In accordance with the present invention, a process is disclosed for forming light-weight aggregate pellets having a density of less than about 60 lbs./ft.3. To produce the aggregate, an admixture is formed comprising, by approximate weight percent of the admixture: (a) greater than 60 percent fly ash, (b) 1-25% cement, (c) 1-10% filler, and (d) 0-14% surfactant foam. In a pelletizing device, water and a chemical accelerator are added to the admixture to form aggregate pellets of a predetermined size range. To the mixture is added 1-18% by total aggregate weight of a water/accelerator fluid. That fluid is preferably made up of 0.5-16% water by total aggregate weight and 0-3% chemical accelerator based on the amount of cement present. The aggregate pellets are drawn off from the pelletizing device and are then cured with an oxygen-containing gas at a temperature less than about 300° F.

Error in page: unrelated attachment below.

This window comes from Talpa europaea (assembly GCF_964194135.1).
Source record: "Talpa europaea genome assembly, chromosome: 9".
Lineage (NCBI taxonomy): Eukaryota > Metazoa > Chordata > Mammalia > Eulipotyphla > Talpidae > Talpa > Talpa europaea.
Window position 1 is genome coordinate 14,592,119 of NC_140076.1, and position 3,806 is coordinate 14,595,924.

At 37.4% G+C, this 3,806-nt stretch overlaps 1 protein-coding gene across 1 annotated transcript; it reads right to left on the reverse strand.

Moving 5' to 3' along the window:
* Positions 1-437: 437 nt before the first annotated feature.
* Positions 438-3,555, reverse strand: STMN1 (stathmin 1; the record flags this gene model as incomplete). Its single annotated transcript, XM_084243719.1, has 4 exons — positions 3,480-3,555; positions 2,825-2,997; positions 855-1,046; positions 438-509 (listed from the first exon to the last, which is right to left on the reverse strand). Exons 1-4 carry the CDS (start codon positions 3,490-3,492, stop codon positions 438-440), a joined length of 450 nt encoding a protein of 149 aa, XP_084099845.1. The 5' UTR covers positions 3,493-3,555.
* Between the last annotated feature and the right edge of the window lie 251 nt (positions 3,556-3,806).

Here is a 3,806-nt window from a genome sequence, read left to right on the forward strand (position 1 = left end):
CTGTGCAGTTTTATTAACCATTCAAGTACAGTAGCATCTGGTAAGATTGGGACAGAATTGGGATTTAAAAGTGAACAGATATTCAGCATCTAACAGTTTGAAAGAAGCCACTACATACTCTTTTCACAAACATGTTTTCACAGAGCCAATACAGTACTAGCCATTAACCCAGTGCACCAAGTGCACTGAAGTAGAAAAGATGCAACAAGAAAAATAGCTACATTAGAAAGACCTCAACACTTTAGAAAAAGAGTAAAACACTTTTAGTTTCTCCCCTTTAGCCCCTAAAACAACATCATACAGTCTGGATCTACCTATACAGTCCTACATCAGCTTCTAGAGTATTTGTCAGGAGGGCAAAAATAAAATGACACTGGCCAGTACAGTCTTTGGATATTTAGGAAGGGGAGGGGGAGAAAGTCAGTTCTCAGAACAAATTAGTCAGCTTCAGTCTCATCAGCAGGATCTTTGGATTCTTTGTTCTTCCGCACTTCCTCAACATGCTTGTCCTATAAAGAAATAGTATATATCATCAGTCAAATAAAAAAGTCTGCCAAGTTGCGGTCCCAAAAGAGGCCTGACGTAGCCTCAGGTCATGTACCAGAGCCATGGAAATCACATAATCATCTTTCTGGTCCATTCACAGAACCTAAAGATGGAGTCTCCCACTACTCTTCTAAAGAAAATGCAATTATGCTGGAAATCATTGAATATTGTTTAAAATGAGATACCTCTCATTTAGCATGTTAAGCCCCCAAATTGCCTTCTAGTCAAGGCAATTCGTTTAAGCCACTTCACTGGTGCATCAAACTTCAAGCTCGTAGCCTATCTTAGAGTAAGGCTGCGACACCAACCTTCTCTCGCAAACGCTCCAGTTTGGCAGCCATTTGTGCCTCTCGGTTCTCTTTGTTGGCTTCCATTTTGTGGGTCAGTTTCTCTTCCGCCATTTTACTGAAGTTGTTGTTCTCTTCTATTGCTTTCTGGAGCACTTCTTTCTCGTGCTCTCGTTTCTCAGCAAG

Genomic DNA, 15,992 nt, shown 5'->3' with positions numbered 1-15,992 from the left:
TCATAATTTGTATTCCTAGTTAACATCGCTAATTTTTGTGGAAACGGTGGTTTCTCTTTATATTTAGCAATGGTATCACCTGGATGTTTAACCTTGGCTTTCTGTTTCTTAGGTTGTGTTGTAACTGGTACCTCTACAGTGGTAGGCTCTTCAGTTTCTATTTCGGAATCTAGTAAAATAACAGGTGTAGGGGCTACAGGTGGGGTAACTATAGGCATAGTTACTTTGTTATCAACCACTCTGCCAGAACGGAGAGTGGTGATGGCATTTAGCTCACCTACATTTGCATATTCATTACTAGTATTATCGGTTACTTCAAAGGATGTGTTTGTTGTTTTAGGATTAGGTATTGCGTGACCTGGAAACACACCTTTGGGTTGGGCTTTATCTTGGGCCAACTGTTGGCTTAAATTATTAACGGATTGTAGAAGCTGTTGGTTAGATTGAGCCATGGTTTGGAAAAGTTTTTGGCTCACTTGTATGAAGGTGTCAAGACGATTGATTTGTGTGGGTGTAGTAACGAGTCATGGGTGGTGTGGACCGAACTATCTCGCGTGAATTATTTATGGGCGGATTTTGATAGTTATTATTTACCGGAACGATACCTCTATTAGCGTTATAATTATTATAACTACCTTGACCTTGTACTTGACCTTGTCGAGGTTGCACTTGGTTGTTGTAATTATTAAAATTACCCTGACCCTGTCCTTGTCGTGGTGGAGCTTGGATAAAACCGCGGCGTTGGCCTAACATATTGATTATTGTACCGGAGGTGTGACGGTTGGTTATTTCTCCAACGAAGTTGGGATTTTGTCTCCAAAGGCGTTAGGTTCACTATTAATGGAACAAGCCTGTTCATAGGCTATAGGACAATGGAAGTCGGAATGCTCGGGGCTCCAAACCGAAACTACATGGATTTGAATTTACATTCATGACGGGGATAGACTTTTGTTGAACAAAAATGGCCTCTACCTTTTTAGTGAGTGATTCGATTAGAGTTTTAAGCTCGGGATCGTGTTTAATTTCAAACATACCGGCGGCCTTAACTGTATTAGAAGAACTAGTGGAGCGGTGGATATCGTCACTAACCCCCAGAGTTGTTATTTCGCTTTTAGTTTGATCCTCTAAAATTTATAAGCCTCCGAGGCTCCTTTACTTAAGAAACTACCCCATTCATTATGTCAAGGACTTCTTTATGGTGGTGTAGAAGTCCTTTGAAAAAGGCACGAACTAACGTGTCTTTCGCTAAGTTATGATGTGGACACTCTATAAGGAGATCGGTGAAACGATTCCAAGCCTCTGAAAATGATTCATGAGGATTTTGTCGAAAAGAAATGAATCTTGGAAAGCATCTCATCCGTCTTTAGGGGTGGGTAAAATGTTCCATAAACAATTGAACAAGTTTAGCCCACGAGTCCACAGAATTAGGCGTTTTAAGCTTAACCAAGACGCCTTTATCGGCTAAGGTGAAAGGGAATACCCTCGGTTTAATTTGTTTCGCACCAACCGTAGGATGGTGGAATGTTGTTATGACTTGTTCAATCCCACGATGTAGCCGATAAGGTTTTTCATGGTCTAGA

A wide variety of chemical accelerators can be used in the process. Preferred accelerators include calcium, chloride, calcium formate, calcium nitrite, triethanolamine, calcium carbonate and silica fume extract. Most preferred is a combination accelerator comprising an aqueous mixture of calcium formate, calcium nitrite, and triethanolamine, and calcium aluminate.

The curing step in the process is preferably done at ambient temperatures by allowing the pellets to air dry. However, heated air can be forced past the pellets to accelerate the cure and to introduce oxygen to the pellets.